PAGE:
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August 14, 2007

What Was It?

Roy Meachum

The carnival at Iowa State University over the weekend had absolutely nothing to do with the nation's democratic process. Regard the $35 price to vote. Something like that could have occurred to Republicans from that corn-fed state.

Compared to 1999, the last time the GOP had no incumbent president to support, participation fell a third: down to approximately 15,000 from 24,000.

Only GOP-registered residents could participate, but media reported lots of plates from all over the Middle West. We can assume liberals were not crowding the highway. The weekend's emphases were on abortion and gay rights: Iowa Republicans are "agin" both.

Nobody has come up with what the Saturday-Sunday hoedown cost, but Mitt Romney was the biggest spender. Guess who come out ahead? The ex-governor, of course.

Significant candidates for the right to succeed George W. Bush didn't bother. Rudy Giuliani and John McCain lead that list, followed by the will-he-won't-he former senator from Tennessee. Word now is that Fred Thompson will finally declare next month. We'll see.

Turns out the shindig was a big fundraiser for the Iowa GOP and it came up a winner. First guesses estimate the party's take topped a cool million. Not bad for a carnival side-show that has nothing to do with democracy, as I said.

>From a state population that numbers nearly three million, more than half Republicans, Mr. Romney received a whopping 4,516 straw ballots. Former Arkansas Gov. Mike Huckabee rated 2,587. Kansas Sen. Sam Brownback wound up third, with 2,193.

Fellow Midwesterner and Wisconsin's ex-governor Tommy Thompson fell far short of his supporters' hope. He said, in advance, he would drop out if he didn't make the top two. He didn't, and he did.

The question still lingering this morning: How much did Mr. Romney benefit from his fellow Mormons in Iowa? There is a goodly number, although the exact count is not available.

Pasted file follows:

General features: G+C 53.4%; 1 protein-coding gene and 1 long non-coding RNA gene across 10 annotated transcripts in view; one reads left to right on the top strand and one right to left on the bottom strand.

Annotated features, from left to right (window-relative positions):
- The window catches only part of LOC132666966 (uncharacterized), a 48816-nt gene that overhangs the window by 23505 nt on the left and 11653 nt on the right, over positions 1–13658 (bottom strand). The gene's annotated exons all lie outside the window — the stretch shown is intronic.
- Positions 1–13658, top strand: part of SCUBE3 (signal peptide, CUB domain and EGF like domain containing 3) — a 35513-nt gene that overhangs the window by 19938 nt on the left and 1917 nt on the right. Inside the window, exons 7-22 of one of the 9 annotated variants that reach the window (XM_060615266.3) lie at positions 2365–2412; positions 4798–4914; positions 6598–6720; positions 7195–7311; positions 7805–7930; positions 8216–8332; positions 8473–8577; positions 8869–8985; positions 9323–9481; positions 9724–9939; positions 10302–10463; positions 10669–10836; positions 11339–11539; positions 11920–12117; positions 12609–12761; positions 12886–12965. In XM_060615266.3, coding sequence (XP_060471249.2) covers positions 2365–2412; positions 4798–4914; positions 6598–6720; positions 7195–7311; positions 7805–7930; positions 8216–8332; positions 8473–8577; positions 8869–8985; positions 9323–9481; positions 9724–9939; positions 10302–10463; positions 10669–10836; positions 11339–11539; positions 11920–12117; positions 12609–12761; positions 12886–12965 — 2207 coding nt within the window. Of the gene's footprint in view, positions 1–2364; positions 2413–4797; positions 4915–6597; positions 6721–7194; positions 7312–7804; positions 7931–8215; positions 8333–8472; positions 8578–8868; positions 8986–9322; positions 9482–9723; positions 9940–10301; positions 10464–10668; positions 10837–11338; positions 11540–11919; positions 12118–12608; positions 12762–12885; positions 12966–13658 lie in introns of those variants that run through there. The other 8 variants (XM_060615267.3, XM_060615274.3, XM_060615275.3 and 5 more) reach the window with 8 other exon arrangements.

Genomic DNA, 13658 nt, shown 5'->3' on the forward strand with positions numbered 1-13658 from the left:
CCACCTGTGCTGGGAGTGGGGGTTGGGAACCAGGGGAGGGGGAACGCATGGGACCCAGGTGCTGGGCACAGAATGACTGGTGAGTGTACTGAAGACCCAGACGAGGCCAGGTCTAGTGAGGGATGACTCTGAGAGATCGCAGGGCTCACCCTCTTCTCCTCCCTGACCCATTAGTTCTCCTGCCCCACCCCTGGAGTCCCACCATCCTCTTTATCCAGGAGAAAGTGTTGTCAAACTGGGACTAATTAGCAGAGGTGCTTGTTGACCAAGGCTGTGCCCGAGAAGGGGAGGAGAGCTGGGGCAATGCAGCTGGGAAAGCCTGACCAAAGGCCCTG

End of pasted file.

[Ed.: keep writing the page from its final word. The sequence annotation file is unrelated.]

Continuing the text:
With their sense of clannishness that has helped them survive, I can't imagine LDS members staying away, especially since their man had the deep pockets to pay their way. And Iowa traditionally has enjoyed the benefits of providing a place to live for large numbers of Joseph Smith's followers. In central Iowa alone, there are enough to put the straw poll firmly in Mr. Romney's pocket.

Less than 2, 000 ballots separated the winner from the second-place Mr. Huckabee. The post-vote preening and posturing in Mr. Romney's camp seems much to do about very little, from my perch on North Market.

If you're trying to figure the estimated costs, here are things to consider. Both Mr. Romney and the former Arkansas governor took similar sites for their main tents, at roughly $25,000 each. Nearly 400 buses were hired. The attendees soared to 40,000 (many came in their own car, trucks and SUVs). There was food galore and maybe booze, but not under Mr. Romney's auspices. Mormons do not drink booze and coffee, under their dietary rules.

Since only around 15,000 were official delegates; how much do you guess each vote cost? Even with all the wealth in Salt Lake City, the former Massachusetts governor could not buy the national Republican nomination, never mind how liberal he is.

As governor, Mr. Romney backed a woman's choice on abortion and gay rights. He now opposes both. The rationale behind the switch: Ronald Reagan did the same.

But Mitt Romney is no Ronald Reagan and Iowa's straw poll should be treated as a GOP fundraiser. That's all.

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